The five stages of grief are described as denial, anger, bargaining, depression and acceptance – and right now the Queen's family and friends are all likely to be experiencing the acute first and second stages of the mourning period.
This model of the typical psychological response to loss has helped millions of people worldwide to make sense of their feelings after a bereavement. However you're feeling about the Queen's death, you may have experienced these painful stages of grief yourself when experiencing the loss of your own family member.
"The five stages of grief are thought of as a kind of road map that helps us recognise the types of feelings that we have when we're grieving and the purpose of all these feelings," says leading psychotherapist and bestselling author Julia Samuel. "Many people find these five stages very helpful because they recognise themselves in them."
This theory of grief was first developed by psychiatrist Elisabeth Kübler-Ross to describe people with terminal illness facing their own death, but it was soon adapted as a way of thinking about grief in general.
"These stages are part of a natural adaptive process," explains Samuel. "By allowing ourselves to really feel the grief in all these different ways – missing the person, yearning, being sad or being angry – we are adaptive and grief when it's healthy is also adaptive."
You might experience the stages in a different order, go back and forth from one stage to another, or you may not even go through all of these stages of grief.
Each of the five stages represents our attempt to process change and protect ourselves while we adjust to a new reality. Mourning is, of course, an intimate and unique experience for each of us and how much time you spend in each stage of grief varies from person to person.
Watch: 5 Strategies for Coping With Grief
Even if you haven't suffered the loss of a loved one, you can still go through the five stages of grief in response to other life events. A form of 'grief' can come from a significant change in your life such as moving to a new city, being made redundant/leaving a job, or even when a close relationship ends.
The five stages of grief are supposed to serve you as a reference, not as a rule though, explains the Cruse Bereavement Support website, as everyone processes loss differently.
Denial is the first stage of grief that helps us cope with new circumstances. Although we can never deny reality, we can choose not to believe it. In the denial stage, you're not living in ‘actual reality,’ but a ‘preferable’ reality.
This first stage of grief is important as it helps us so we don’t become overwhelmed with emotion, states Cruse. Instead, we deny, choose not to accept, and stagger its full impact on us all at once. When the denial and shock starts to fade, the start of the healing process can begin.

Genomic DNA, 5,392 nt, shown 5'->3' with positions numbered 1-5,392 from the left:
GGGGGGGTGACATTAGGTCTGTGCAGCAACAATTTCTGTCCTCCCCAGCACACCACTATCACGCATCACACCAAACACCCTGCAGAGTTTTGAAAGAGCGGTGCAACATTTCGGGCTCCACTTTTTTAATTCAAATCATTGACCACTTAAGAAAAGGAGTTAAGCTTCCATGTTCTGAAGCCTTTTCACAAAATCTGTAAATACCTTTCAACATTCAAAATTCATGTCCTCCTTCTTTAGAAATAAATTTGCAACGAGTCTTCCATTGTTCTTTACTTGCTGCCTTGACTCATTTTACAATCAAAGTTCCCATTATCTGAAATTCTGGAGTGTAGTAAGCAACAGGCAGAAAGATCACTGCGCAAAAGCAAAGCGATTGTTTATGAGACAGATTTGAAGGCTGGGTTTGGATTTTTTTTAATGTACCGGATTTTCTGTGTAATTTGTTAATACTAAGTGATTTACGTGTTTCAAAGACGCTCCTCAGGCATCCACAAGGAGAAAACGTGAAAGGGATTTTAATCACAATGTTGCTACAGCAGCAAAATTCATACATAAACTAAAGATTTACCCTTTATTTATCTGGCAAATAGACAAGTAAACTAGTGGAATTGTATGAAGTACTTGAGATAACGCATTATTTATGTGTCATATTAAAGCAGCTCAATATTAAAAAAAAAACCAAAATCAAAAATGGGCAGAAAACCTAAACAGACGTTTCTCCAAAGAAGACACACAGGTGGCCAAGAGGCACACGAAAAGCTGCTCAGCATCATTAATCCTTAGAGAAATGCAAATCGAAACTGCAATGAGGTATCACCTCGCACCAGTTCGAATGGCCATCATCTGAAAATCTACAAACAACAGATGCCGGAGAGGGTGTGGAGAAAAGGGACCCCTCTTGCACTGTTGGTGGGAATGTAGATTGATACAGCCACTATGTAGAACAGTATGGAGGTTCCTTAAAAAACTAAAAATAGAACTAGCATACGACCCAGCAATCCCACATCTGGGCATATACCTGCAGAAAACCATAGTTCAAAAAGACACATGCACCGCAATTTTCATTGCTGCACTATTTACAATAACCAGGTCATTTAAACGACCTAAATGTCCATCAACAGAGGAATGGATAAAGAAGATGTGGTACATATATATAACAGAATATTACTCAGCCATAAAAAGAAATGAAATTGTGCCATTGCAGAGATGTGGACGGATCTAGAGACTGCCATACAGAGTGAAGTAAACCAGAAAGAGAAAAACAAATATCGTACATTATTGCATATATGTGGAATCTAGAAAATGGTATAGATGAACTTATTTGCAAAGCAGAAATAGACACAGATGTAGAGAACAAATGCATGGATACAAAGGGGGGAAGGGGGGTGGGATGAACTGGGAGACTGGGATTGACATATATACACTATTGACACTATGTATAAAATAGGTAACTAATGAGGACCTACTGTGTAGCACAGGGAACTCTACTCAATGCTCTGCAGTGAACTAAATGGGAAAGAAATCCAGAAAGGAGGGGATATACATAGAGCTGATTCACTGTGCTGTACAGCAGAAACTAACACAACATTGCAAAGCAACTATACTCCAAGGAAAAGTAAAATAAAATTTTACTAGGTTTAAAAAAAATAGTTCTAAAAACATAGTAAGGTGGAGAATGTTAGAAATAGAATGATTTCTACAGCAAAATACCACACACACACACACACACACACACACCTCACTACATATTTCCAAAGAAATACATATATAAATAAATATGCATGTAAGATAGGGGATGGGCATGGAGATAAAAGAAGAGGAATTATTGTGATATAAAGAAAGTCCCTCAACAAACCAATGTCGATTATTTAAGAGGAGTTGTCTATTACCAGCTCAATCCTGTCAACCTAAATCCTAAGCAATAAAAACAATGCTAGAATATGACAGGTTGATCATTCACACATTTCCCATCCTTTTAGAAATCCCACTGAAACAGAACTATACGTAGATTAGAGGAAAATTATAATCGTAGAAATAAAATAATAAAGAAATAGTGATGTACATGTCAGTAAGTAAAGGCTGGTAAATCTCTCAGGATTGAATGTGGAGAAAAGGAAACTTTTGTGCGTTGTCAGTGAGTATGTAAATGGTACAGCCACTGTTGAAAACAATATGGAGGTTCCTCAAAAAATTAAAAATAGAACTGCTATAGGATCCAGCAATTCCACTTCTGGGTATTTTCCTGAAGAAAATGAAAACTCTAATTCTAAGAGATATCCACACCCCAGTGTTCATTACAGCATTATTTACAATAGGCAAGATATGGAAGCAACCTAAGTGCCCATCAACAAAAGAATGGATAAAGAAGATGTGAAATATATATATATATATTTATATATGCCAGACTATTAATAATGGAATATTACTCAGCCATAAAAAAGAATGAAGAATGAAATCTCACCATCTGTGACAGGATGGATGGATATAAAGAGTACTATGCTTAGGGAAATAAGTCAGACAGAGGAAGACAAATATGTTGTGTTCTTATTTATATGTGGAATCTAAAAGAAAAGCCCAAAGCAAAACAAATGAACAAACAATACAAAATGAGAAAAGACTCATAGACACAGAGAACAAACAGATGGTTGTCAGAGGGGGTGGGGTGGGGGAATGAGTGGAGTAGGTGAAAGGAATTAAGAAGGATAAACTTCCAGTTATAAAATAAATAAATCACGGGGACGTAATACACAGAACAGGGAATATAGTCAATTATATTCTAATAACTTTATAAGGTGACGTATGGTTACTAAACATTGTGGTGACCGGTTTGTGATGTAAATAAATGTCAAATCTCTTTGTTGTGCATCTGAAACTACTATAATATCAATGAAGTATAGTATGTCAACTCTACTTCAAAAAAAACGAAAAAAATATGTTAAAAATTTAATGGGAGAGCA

Anger is a very natural emotion after someone dies. We all know that death is inevitable, but it still can – and often does – feel cruel and unfair, particularly if someone has died well before their time. This feeling might be less acute for surviving relatives and friends, if the person had led a long life, such as the Queen.
According to the charity Cruse, in other circumstances, we may feel angry about the thought that someone is gone, or even feel regret and resentment when we think about the things we did or didn’t get to do with them, or the things we said or didn't say.
When we're in pain, it’s sometimes hard to come to terms with reality, advises Cruse. We might find it difficult to accept that there’s nothing we can do to change things. The third stage of grief often leaves us ‘bargaining’ – trying to make deals with ourselves in order to feel better.
We may ask a lot of ‘what ifs’, and even make up different scenarios, wishing we could go back and change things in search of a different outcome. For instance, in some cases, we might start to torment ourselves with the idea of, 'If I hadn't done X, maybe X would still be alive.'
Depression is often the longest stage of grieving. During that time we may find it difficult to sleep, have changes in our appetite, avoid engaging in activities with others, lack energy, have overwhelming feelings of sadness, cry a lot, and a time even feel hopeless.
Ironically though, "when we allow ourselves to experience our very deepest sadness, we also allow ourselves to come to terms with reality," explains Samuel, "so sadness is a healthy and normal response to loss."
It sounds a cliché, but with time comes acceptance. Gradually, one day we'll learn to live with our changed circumstances and maybe even 'accept' that we've lost our loved one. "That doesn’t mean we ‘get over’ it – it just means that we learn to live and love again," says Samuel.
Healing from a major life change is possible, but it does take time and patience. Whether the Queen's death has brought back painful memories or you've recently suffered a personal loss, counselling and support groups can help you cope. Visit The Grief Trust to find support near you.
Watch: Remembering the late Queen Elizabeth II